“Sunday in the Park with George” is indeed an artistic treasure deserving support. For tickets, email [email protected] or call 800-988-4253. Rated 9 out of 10.

More Theatre Talk: Opening weekend is almost here for Curtain Call Company’s “Steel Magnolias” playing in Fallbrook at Christ the King Lutheran Church. There are only four evening performances plus a couple of matinees. Dates are March 17, 18, 31 and April 1. Order tickets early by contacting Mary Fry directly at 760-723-2724 or go to CTK is at 1620 S. Stage Coach Lane in Fallbrook. Look for their ad in this paper.

The first show this year to get a 10 rating, “Anything Goes” will play only until March 12 at San Diego Musical Theatre, 4650 Mercury Street, 92111. Get your tickets at or call 858-560-5740. Lots of free parking.

Diversionary Theatre will close “The High Table” on March 5 but continues with their Cabaret nights, at 4545 Park Blvd. For tickets, call the Box Office, 619-220-0097.

Chekov’s “The Cherry Orchard” opens at North Coast Repertory on March 8 running until April 1 at 987 Lomas Santa Fe Dr. Suite D, Solana Beach, 858-481-1055 or [email protected].

Coming to the Moxie Theater is “GunTOPIA” presented by The Roustabouts Theatre from March 16 to April 2 at 6663 El Cajon Blvd Ste N, 619-568-5800 or [email protected].

SRT’s “Lucky Stiff” moved to the co-producer’s location, Oceanside Theatre Company at Brooks Theatre, 217 North Coast Highway. For tickets, call 760-433-8900, running only until March 19.

Don’t forget, La Jolla Playhouse is in production for the west coast premiere of a new musical based on Francis Ford Coppola’s 1983 film “The Outsiders.” It will run until April 2. You’ll save money by seeing a preview before the official opening. And double check to see if the construction is completed, otherwise you’ll be diverted to a garage and bussed to campus adding an extra 15-20 minutes to your schedule. The playhouse is at 2910 La Jolla Village Dr. For tickets, call 858-550-1010 or visit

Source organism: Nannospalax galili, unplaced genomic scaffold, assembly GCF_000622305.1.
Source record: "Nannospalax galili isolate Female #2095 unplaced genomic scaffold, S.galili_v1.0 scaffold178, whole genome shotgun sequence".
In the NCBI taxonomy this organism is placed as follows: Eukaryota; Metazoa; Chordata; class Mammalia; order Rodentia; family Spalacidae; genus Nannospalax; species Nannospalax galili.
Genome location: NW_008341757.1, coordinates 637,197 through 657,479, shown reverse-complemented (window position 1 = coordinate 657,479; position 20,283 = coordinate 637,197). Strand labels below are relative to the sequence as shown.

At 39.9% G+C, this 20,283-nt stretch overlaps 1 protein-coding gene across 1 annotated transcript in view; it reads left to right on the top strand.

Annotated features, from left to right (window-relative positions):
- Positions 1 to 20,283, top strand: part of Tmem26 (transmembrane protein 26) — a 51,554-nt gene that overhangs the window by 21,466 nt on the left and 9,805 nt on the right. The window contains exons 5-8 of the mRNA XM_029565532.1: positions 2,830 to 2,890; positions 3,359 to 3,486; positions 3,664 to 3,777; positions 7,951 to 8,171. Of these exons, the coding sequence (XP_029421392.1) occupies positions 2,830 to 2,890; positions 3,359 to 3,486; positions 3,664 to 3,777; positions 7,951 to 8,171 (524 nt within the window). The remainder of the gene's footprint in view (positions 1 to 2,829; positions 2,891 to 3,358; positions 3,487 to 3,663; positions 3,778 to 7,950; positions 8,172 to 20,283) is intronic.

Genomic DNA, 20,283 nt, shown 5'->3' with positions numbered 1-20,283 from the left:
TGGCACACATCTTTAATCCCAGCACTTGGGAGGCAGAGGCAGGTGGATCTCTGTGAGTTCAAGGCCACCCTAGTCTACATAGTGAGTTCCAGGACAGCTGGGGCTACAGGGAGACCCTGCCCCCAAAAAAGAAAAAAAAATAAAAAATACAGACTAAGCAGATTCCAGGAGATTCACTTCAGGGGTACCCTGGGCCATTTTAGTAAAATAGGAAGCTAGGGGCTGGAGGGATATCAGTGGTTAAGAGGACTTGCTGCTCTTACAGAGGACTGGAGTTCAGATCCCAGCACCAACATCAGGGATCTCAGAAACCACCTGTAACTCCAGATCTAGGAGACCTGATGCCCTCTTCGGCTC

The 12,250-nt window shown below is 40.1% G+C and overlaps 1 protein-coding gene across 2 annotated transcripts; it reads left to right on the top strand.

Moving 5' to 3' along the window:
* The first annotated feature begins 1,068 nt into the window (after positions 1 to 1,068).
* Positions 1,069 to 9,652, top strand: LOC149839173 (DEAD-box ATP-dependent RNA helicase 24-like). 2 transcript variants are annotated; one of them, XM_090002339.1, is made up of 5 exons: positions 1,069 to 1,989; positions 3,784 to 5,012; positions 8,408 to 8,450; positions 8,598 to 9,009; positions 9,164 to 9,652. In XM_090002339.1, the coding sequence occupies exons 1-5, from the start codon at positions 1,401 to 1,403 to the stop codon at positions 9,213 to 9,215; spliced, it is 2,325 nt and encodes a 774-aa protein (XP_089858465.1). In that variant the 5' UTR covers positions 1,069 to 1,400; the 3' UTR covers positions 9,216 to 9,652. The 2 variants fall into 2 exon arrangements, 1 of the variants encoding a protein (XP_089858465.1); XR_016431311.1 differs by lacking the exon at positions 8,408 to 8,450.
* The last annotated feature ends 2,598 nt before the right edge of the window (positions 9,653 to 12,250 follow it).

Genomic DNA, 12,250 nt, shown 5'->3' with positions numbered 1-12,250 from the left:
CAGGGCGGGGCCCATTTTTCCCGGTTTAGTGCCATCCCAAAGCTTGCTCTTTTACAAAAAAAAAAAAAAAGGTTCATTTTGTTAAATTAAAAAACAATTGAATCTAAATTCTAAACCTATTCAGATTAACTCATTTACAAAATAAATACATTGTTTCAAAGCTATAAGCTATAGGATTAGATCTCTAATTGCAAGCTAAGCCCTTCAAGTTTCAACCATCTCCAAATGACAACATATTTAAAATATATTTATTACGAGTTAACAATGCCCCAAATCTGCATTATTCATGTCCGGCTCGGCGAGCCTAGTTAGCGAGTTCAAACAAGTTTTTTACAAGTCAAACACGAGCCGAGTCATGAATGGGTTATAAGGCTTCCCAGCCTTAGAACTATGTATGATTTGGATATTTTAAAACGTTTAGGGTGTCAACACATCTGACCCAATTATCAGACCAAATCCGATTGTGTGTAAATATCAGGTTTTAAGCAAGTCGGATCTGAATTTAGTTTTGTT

Lambs Players continues with their 1960’s musical revue “R*E*S*P*E*C*T” until April 9 at 1142 Orange Avenue in Coronado. It’s fabulously entertaining. All 90-minutes are filled with the best music ever! For tickets, call 619-437-6000 or visit

It’s Broadway San Diego 45th Season. “Mean Girls” closes March 5. Tickets are on sale for “Riverdance” April 11 to 13. For tickets, call 619-564-3000 or visit

At The Old Globe in Balboa Park, “Under a Baseball Sky” continues until March 12. Call 619-234-5623 or visit

San Diego Ballet will perform “Viva Vivaldi: Vivaldi’s Four Seasons” on March 9 and 10 at 7:30 PM at 8800 Grossmont College on that campus. Call 619-294-7378 or visit

Check out City Ballet’s website to discover more about their upcoming performances in March. They’ll be dancing in La Jolla from March 17 to 19 and on Wednesday, March 22 at the California Center for the Arts in Escondido. For details visit or call 858-272-8663.

San Diego Symphony is California’s oldest symphony under the charismatic baton of conductor Rafael Payare. Upcoming performances, Monday through Friday, 10 a.m. to 6 p.m., are listed for both Copley Symphony Hall and the Rady Shell lawn at Or call 612-235-0804.

Elizabeth can be reached at [email protected].


Reader Comments(0)

Rendered 07/14/2024 01:38